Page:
Structural balance

The staff forecast for the public sector net lending in Sweden is broadly in line with the authorities’ forecasts for 2014–2016. However, staff makes a considerably more pessimistic assessment of the structural balance than the Ministry of Finance, especially for the years 2014 and 2015. The different views on the structural balance are mainly explained by staff’s assessment that resource utilization is more strained.

Staff assesses the government’s fiscal policy to be pro-cyclical in 2014. According to the Ministry of Finance’s assessment a small deterioration of the structural balance in 2014 is, however, appropriate considering the low resource utilization in the economy.

Structural issues

Labor market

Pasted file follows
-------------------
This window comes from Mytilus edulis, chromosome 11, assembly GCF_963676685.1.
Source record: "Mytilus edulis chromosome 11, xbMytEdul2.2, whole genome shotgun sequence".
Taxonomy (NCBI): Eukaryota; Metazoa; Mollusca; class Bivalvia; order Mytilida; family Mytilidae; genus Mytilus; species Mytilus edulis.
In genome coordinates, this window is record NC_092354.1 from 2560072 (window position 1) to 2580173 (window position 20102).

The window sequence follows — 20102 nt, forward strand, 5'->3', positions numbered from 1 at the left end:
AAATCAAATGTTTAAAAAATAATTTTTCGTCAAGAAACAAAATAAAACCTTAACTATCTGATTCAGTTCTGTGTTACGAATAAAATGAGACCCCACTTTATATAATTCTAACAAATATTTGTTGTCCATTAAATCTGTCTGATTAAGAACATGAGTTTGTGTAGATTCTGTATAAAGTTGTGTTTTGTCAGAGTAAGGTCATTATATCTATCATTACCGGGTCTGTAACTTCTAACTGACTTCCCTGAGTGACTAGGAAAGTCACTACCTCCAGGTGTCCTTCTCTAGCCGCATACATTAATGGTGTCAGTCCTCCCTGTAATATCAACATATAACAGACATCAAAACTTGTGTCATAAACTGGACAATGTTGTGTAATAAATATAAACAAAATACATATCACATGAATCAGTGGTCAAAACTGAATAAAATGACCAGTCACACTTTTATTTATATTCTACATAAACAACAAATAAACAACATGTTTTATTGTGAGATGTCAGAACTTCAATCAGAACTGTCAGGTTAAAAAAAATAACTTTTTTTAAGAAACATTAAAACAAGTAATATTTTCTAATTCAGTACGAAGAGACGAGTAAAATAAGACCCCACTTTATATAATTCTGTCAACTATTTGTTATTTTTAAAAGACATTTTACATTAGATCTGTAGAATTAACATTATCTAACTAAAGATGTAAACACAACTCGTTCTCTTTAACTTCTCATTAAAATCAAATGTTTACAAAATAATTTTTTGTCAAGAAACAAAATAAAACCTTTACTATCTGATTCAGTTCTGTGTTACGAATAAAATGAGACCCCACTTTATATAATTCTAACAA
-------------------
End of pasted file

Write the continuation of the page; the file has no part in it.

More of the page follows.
The Swedish labor market is strong in an international comparison. Swedish labor force participation is the highest in the EU and Sweden has managed to maintain high labor force participation throughout the crisis. Partly as a consequence of Sweden’s generous policy towards asylum-seeking refugees, Sweden has had a growing immigrant population. At the same time, numerous reforms have been implemented to increase labor force participation. Higher labor force participation implies less exclusion, but also that more vulnerable groups enter the labor force. Higher labor force participation initially leads to higher unemployment. In the long run, however, employment growth is determined by labor supply as most people who enter the labor market eventually find jobs. Staff assesses that unemployment has remained high much due to structural factors. According to the Ministry of Finance’s assessment, however, today’s elevated unemployment level is due to a sharp rise in labor force participation combined with lower demand for labor following the financial crisis.